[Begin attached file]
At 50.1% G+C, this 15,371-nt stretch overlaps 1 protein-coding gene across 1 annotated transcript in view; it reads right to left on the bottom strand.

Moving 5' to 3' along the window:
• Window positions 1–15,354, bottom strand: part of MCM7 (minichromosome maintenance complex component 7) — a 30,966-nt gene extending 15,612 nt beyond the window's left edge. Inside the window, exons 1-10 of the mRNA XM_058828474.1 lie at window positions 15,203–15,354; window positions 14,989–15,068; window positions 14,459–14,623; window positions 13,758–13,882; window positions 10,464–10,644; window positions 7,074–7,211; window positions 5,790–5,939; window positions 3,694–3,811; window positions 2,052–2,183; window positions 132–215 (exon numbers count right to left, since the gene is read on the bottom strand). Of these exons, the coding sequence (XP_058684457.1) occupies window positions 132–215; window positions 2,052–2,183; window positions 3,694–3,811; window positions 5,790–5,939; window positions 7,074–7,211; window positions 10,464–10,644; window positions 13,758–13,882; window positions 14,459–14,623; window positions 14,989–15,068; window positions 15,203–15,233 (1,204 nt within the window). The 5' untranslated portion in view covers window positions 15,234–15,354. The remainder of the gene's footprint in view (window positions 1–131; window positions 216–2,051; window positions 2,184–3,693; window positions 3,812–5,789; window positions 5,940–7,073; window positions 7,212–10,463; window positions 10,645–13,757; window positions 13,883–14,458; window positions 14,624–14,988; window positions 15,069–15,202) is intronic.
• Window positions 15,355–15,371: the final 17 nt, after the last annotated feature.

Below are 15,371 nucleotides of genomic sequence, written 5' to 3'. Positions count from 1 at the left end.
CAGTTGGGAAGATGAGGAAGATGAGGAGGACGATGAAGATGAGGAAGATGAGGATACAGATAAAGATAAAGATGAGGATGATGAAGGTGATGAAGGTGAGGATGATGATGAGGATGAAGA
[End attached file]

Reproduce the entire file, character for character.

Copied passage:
At 50.1% G+C, this 15,371-nt stretch overlaps 1 protein-coding gene across 1 annotated transcript in view; it reads right to left on the bottom strand.

Moving 5' to 3' along the window:
• Window positions 1–15,354, bottom strand: part of MCM7 (minichromosome maintenance complex component 7) — a 30,966-nt gene extending 15,612 nt beyond the window's left edge. Inside the window, exons 1-10 of the mRNA XM_058828474.1 lie at window positions 15,203–15,354; window positions 14,989–15,068; window positions 14,459–14,623; window positions 13,758–13,882; window positions 10,464–10,644; window positions 7,074–7,211; window positions 5,790–5,939; window positions 3,694–3,811; window positions 2,052–2,183; window positions 132–215 (exon numbers count right to left, since the gene is read on the bottom strand). Of these exons, the coding sequence (XP_058684457.1) occupies window positions 132–215; window positions 2,052–2,183; window positions 3,694–3,811; window positions 5,790–5,939; window positions 7,074–7,211; window positions 10,464–10,644; window positions 13,758–13,882; window positions 14,459–14,623; window positions 14,989–15,068; window positions 15,203–15,233 (1,204 nt within the window). The 5' untranslated portion in view covers window positions 15,234–15,354. The remainder of the gene's footprint in view (window positions 1–131; window positions 216–2,051; window positions 2,184–3,693; window positions 3,812–5,789; window positions 5,940–7,073; window positions 7,212–10,463; window positions 10,645–13,757; window positions 13,883–14,458; window positions 14,624–14,988; window positions 15,069–15,202) is intronic.
• Window positions 15,355–15,371: the final 17 nt, after the last annotated feature.

Below are 15,371 nucleotides of genomic sequence, written 5' to 3'. Positions count from 1 at the left end.
CAGTTGGGAAGATGAGGAAGATGAGGAGGACGATGAAGATGAGGAAGATGAGGATACAGATAAAGATAAAGATGAGGATGATGAAGGTGATGAAGGTGAGGATGATGATGAGGATGAAGA